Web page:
# Getting a single feedback peak from a basic 4 stages phaser

I try to set a very basic 4 stages phaser (two 2-pole all-pass filters), with a particular feedback path where only one peak is raised at center frequency when the feedback is above 0.

The following amplitude responses describe what I try to get: in the first measure (light green) we get two notches (no feedback). In the second measure (purple) we get two notches and a single peak at center frequency (feedback).

My chain is very simple: the input is sent into two 2-pole all-pass filters having the same center frequency, the output is then mixed 50/50 with the input. I've also added a feedback path, where the output of the last all-pass filter is feed back to the input of the first one (input + state * feedbackAmount).

Instead of getting a single peak I get two (as described in the following picture). I've also tested negative feedback it does not help. Any idea?

Edit1: My signal flow leading to two peaks when the feedback is close to 1:

Edit2: My implementation may be wrong indeed, to be sure I've also run a test in Ableton Live 8. Noise straight to the phaser.

First: no feedback:

Second: full feedback, we get two peaks too. (Most phaser I've tested provide the same result):

If I follow the OP’s description properly, the description is what would be a comb filter, given the all-pass filters operate as delay lines (over a certain frequency range of operation). The sum of a signal with a delayed copy of the signal would be a "comb" response, that would cyclically go between constructively summing and cancelling since the phase through a delay line is linearly proportional to frequency (so cylces between 0° and 180° as you sweep frequency). To eliminate the second peak, the bandwidth of the delay line or the feedforward path from the input that adds with the output would need to be limited.

To achieve what is wanted, consider a simple IIR filter with pole placement at the resonant frequency, given by :

$$H(z) = \frac{k}{(z-\alpha e^{j\omega})(z-\alpha e^{-j\omega})}= \frac{k}{z^2-z2\alpha\cos(\omega)+\alpha^2}$$

Where $$\omega$$ is the normalized radian frequency of the resonance and $$\alpha$$ sets the bandwidth of the resonance, and $$K$$ sets the gain. Use $$\alpha<1$$, with the closer it is to 1 the tighter the resonance.

For example, with $$\alpha = 0.99$$, $$k=0.1$$ and $$\omega = 1$$ the response is:

• Thank you. I've added my signal flow in my original question. The center frequency of each 2-pole all-pass is always the same but may be altered. So how to know the frequency of the second peak generated by the feedback, 𝜔 in your formula and also other parameters? Can I use the same Q value as I used in the all-pass filters for 𝛼 and 𝐾 will be the amount of feedback? The comb filtering occurs indeed when I blend both dry and wet signal but I don't know where to put the filter you suggested. Is it an additional all-pass filter? – Luciano Micalizzi May 18 '20 at 12:46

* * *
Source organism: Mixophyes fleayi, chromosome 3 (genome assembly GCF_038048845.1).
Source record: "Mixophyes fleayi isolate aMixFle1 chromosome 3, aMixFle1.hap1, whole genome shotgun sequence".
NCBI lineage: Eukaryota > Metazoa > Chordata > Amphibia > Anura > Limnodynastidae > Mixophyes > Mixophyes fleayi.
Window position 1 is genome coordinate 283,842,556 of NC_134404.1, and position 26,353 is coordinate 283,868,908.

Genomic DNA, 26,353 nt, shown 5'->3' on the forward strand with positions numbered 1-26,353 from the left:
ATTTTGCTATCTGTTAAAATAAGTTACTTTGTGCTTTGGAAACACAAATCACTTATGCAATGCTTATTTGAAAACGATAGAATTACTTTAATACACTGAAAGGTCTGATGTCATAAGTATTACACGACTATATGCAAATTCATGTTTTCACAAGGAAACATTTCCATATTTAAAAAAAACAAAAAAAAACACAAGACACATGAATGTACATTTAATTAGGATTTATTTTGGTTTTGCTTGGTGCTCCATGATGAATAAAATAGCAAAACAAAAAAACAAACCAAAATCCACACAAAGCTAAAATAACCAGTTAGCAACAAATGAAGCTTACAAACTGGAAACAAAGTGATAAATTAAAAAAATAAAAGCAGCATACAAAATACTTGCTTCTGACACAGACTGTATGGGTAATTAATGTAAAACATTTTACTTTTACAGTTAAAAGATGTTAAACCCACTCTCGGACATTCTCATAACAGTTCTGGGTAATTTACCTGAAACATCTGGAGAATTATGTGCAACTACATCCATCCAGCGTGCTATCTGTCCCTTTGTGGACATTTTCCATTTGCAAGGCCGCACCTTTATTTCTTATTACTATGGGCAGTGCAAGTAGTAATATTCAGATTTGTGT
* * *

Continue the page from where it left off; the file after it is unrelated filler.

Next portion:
• @LucianoMicalizzi hmmm could you provide more details in your question as to the purpose and goals of this and what constrains you to that block diagram? Also “All-pass filters” do not have Q as to be a true “all-pass” the amplitude would be flat and only the phase would be modified. – Dan Boschen May 18 '20 at 12:57
• I want to create a 4 stages phaser (two 2-pole all-pass filters), with a special behaviour for the feedback: only one peak is raised when the feedback amount is above 0, not two. The attached block diagram produces 2 peaks when the feedback amount is close to 1. Check the "first" spectrum (only one peak), this is what I would like. – Luciano Micalizzi May 18 '20 at 13:26
• So instead of that, why can't you use what I provided, replacing the 2-pole all-pass filters and the feedback? (Please actually update in your question itself since it would be important for anyone know reading your question, as well as what is constraining you if you must use the block diagram as such ---and if not constrained what is this for? That may help get better answers). – Dan Boschen May 18 '20 at 13:39
• I've done many tests and indeed by limiting the bandwidth of the delay line or the feedforward path as you suggested, I can get something close enough. I accept this answer. Thank you. – Luciano Micalizzi May 29 '20 at 16:15

I've simulated your system, and since it's a four-stage phaser you do get two notches and one peak in between, if you don't count the more or less pronounced peaks at DC and at Nyquist.

The frequency response of your system is

$$G(e^{j\omega})=\frac{1+(1-f)H^2(e^{j\omega})}{1-fH^2(e^{j\omega})}\tag{1}$$

where $$f$$ is the feedback value, and $$H(e^{j\omega})$$ is the frequency response of the $$2^{nd}$$-order all-pass filter.

The plot below shows the total frequency response of your system with the feedback factor varying from $$0.1$$ to $$0.9$$. Lower feedback factors have sharper notches and a wider peak, whereas larger feedback values result in broader notches and a sharper peak:

So there might be some bug in your implementation.

• Thank you. My implementation may be wrong indeed, so see "edit2" in my original question. The second peak at Nyquist on your graph looks like the second peak I want to avoid. – Luciano Micalizzi May 18 '20 at 17:06
• @LucianoMicalizzi: What's your sampling frequency? – Matt L. May 18 '20 at 17:23
• @LucianoMicalizzi: Also take a look at this answer. With that structure you'll always have peaks at DC and at Nyquist. You can also see this in the two plots in this wikipedia article. – Matt L. May 18 '20 at 17:26